First job of the day, was to ask NT to retrieve the monkeys (the brass ones) from all the rooms and sort out the complete lack of hot water. We managed to get through to them on the phone, but they were a bit lack-lustre, and even by the time we got home, we weren’t sure what we’d find…
Enough of our domestic troubles - back to the plan for today where we’re off to:
Knightshayes was impressive. It’s a Gothic Revival House officially known as Knightshayes Court that also includes a stunning garden and park. Building began in 1869, and it has since been home to three generations of the Heathcoat Amory family (prominent landowners who got their riches from Lace). What makes the House special is the gothic design. Apparently the original owner got through two designers before deciding it was all still too OTT! Eventually the family moved out (having tried to conceal/replace some of the original ‘gothic-ness’). They finally threw in the towel, handing it over to the National Trust in 1972.
Certainly, much of the interior design divides opinion – especially the ceilings and the wallpaper – but I quite liked the boldness of it all. Subtle it ain’t!!
As you’d expect, there were lots of rooms, with some of the decoration quite ‘normal’…
…but with some designs, they were probably best viewed with the lights OFF!
…whilst some that were more modest…
From the outside, the ‘look’ was just as controversial. I’d look after it though!
But you couldn’t knock the stunning views…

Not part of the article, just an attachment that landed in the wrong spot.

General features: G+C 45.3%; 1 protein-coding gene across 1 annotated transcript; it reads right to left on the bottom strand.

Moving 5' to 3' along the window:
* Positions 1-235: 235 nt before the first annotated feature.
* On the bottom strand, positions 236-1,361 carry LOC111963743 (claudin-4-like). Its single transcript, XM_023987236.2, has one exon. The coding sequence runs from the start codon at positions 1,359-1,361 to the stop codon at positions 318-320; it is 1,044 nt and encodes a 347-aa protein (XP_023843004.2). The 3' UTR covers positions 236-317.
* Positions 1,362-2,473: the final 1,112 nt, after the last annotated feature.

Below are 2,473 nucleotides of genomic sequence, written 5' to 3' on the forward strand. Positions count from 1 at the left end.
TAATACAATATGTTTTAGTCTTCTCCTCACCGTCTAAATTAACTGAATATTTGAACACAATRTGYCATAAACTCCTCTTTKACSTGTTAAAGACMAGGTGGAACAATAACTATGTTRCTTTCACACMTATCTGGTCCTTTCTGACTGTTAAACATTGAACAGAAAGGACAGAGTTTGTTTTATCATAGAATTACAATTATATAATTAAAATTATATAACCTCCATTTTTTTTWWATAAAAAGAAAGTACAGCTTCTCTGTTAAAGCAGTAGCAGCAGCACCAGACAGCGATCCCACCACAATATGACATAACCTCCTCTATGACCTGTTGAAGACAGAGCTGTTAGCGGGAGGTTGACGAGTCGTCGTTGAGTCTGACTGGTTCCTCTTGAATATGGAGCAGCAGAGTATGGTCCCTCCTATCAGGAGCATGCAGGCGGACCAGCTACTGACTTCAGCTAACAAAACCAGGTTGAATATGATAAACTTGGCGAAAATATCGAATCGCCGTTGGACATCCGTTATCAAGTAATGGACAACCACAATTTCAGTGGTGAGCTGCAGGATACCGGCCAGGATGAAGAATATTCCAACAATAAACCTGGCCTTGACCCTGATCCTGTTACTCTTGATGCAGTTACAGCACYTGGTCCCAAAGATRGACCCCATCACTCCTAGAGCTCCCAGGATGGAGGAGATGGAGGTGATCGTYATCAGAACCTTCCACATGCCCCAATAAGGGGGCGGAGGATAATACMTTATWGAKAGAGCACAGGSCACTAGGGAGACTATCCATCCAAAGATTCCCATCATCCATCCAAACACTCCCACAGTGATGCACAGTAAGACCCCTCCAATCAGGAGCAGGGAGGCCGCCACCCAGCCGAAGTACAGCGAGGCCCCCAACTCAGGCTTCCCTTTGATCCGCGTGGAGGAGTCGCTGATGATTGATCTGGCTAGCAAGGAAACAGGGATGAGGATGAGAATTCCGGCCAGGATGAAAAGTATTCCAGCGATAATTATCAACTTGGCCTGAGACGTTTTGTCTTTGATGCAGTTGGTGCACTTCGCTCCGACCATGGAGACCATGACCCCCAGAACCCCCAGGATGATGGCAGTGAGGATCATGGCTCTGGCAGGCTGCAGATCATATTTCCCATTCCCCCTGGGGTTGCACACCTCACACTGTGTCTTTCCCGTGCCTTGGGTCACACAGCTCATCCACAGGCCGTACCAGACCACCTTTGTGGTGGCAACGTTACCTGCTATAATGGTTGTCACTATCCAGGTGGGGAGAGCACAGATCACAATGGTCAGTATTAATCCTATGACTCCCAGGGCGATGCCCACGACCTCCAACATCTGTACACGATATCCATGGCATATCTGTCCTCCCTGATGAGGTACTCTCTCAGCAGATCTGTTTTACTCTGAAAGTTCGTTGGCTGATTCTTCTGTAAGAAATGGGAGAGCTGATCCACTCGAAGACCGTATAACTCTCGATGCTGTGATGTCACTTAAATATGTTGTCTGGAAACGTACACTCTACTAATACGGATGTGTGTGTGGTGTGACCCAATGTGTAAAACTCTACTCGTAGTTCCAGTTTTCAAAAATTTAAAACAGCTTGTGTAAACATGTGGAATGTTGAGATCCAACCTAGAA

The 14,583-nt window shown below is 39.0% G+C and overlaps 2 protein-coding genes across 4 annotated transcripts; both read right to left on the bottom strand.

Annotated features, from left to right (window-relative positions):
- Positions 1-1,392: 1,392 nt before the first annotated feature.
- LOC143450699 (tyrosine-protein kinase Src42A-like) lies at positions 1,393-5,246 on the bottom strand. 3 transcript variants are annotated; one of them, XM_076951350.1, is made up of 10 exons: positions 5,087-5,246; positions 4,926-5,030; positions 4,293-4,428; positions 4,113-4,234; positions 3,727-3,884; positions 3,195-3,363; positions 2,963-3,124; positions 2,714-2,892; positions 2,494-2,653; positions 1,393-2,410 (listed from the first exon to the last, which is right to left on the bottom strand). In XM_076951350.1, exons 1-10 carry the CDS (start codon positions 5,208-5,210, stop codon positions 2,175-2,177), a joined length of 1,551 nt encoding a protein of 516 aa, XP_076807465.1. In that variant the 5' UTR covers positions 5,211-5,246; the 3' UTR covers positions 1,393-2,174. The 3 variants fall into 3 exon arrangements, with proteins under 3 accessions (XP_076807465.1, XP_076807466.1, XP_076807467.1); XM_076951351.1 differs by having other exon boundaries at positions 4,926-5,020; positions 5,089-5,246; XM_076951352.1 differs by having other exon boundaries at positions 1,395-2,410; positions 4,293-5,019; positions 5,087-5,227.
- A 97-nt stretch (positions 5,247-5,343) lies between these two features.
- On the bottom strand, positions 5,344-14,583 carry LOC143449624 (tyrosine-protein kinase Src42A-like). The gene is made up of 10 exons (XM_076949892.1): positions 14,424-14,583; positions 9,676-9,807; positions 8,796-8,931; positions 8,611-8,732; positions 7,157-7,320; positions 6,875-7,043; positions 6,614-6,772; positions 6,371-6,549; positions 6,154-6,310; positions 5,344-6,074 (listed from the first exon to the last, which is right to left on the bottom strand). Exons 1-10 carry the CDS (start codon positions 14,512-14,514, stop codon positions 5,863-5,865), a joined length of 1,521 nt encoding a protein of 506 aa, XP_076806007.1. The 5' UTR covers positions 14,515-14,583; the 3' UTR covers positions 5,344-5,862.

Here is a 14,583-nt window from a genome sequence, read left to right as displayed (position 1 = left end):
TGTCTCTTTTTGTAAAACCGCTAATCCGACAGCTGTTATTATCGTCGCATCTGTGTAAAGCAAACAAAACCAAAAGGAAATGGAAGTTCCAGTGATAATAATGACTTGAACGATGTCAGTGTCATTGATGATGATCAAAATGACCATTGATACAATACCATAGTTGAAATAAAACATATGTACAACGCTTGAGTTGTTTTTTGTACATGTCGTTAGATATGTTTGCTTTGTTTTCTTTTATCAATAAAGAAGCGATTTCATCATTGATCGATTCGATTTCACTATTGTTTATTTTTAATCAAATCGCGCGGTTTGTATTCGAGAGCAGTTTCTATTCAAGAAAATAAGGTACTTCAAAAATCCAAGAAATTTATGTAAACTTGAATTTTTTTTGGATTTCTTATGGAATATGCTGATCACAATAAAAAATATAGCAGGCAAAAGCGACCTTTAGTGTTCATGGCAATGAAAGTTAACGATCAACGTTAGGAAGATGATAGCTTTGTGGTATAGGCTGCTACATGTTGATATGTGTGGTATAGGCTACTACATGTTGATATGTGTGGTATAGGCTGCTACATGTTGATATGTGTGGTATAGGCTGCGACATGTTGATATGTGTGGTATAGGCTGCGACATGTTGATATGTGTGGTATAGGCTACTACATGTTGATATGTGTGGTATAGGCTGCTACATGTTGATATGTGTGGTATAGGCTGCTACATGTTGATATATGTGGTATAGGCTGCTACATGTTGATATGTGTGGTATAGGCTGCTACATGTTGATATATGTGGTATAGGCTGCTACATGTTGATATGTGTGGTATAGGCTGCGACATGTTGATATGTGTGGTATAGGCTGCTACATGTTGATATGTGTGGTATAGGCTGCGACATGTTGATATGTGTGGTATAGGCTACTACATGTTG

And if that wasn’t enough, this place had probably the largest kitchen garden I think we’ve ever seen! It was simply massive – the Rhubarb display alone was around half the size of Corby!
After the assault on our eye-balls inside the House, and the sheer enormity of the Kitchen Garden, it was off towards Tiverton for something gentler – Lunch! Unfortunately, when we arrived, the intended stopping-off point (The Canal Basin) was inaccessible due to a major access road being closed. We then spent ages circling the town, looking for somewhere else picturesque to enjoy our picnic, but after about 30 minutes, we gave up (although I think we’re both now experts of all the street names in the town!)
Instead, we headed for NT’s Wellington Monument, around 25 minutes away.
After a late lunch in the car-park, it was only about half-a-mile up the muddy track, and we were soon staring at this 175-foot-high triangular obelisk (acquired by the National Trust in 1930s). In truth, it’s best viewed from a distance. Close-up, it’s clear that it’s seen better days. As we wandered round the other side, we could see a small army of hard-hatted individuals discussing the construction. We also read a couple of notices, erected by the NT, explaining how some of the restoration in the past had been poorly done. In fact, up until 2007, it was possible to climb up inside the Monument and look out of the (small circular) window at the top. Not now though! Far too dangerous, due to crumbling masonry and other architectural shortfalls (well, actually, it would probably be a LONG fall!)
Last stop of the day was closer to home! - Barrington Court. In fact, it couldn’t have been much closer as it was NEXT DOOR to our holiday apartment (In fact, for complete accuracy, our place is actually part of Barrington Court’s converted stable block). This place is VERY significant in a number of ways: It was the vision of Colonel Abram Lyle (of Tate and Lyle fame) and his architect, James Edward Forbes. They rebuilt the Tudor House after it fell into did-repair and it was the first major property to be acquired by the National Trust – and the dilapidated state almost bankrupted the NT in the process.
But first, it was a look round the ‘neighbour’s’ Kitchen Garden. It may have been on a smaller scale than Knightshayes, but what it lacked in size, it certainly equalled in colour and variety.
We had some good news when we got inside the Apartment – the hot water was now working! Hurrah! We can wash our nether regions tonight….
However, the central heating was still asleep! Boo!
Birthday boy tomorrow and we’re off to the seaside – Lyme Regis and the Jurassic Coast in search of fossils (to keep me company!)